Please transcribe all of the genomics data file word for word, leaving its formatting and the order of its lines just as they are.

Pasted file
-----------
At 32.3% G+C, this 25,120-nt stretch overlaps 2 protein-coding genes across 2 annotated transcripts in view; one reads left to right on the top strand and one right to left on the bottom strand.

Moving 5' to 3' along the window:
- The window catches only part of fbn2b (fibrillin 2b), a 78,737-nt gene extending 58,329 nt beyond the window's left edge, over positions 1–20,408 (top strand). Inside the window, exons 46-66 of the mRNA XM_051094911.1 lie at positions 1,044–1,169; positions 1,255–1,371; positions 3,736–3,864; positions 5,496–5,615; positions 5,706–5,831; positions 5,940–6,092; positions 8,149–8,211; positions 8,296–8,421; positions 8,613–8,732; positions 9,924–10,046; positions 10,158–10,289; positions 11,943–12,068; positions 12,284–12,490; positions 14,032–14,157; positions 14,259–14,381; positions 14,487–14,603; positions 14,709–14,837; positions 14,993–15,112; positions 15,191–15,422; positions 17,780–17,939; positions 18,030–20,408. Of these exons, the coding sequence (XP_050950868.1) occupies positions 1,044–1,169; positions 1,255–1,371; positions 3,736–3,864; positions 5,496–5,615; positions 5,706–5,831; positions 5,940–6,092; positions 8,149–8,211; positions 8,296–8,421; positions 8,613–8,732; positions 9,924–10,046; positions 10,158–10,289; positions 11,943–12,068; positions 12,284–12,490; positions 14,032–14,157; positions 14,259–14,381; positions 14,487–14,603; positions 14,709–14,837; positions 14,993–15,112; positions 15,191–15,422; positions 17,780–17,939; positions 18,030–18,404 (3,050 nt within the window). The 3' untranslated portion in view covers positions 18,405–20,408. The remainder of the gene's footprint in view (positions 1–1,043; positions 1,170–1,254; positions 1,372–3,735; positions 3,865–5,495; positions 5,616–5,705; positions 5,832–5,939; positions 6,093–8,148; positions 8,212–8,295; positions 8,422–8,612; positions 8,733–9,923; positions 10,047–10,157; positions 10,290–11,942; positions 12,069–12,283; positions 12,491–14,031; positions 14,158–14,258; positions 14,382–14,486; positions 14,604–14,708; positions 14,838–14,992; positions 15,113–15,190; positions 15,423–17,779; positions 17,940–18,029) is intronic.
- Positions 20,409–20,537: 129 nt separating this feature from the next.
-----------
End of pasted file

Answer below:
At 32.3% G+C, this 25,120-nt stretch overlaps 2 protein-coding genes across 2 annotated transcripts in view; one reads left to right on the top strand and one right to left on the bottom strand.

Moving 5' to 3' along the window:
- The window catches only part of fbn2b (fibrillin 2b), a 78,737-nt gene extending 58,329 nt beyond the window's left edge, over positions 1–20,408 (top strand). Inside the window, exons 46-66 of the mRNA XM_051094911.1 lie at positions 1,044–1,169; positions 1,255–1,371; positions 3,736–3,864; positions 5,496–5,615; positions 5,706–5,831; positions 5,940–6,092; positions 8,149–8,211; positions 8,296–8,421; positions 8,613–8,732; positions 9,924–10,046; positions 10,158–10,289; positions 11,943–12,068; positions 12,284–12,490; positions 14,032–14,157; positions 14,259–14,381; positions 14,487–14,603; positions 14,709–14,837; positions 14,993–15,112; positions 15,191–15,422; positions 17,780–17,939; positions 18,030–20,408. Of these exons, the coding sequence (XP_050950868.1) occupies positions 1,044–1,169; positions 1,255–1,371; positions 3,736–3,864; positions 5,496–5,615; positions 5,706–5,831; positions 5,940–6,092; positions 8,149–8,211; positions 8,296–8,421; positions 8,613–8,732; positions 9,924–10,046; positions 10,158–10,289; positions 11,943–12,068; positions 12,284–12,490; positions 14,032–14,157; positions 14,259–14,381; positions 14,487–14,603; positions 14,709–14,837; positions 14,993–15,112; positions 15,191–15,422; positions 17,780–17,939; positions 18,030–18,404 (3,050 nt within the window). The 3' untranslated portion in view covers positions 18,405–20,408. The remainder of the gene's footprint in view (positions 1–1,043; positions 1,170–1,254; positions 1,372–3,735; positions 3,865–5,495; positions 5,616–5,705; positions 5,832–5,939; positions 6,093–8,148; positions 8,212–8,295; positions 8,422–8,612; positions 8,733–9,923; positions 10,047–10,157; positions 10,290–11,942; positions 12,069–12,283; positions 12,491–14,031; positions 14,158–14,258; positions 14,382–14,486; positions 14,604–14,708; positions 14,838–14,992; positions 15,113–15,190; positions 15,423–17,779; positions 17,940–18,029) is intronic.
- Positions 20,409–20,537: 129 nt separating this feature from the next.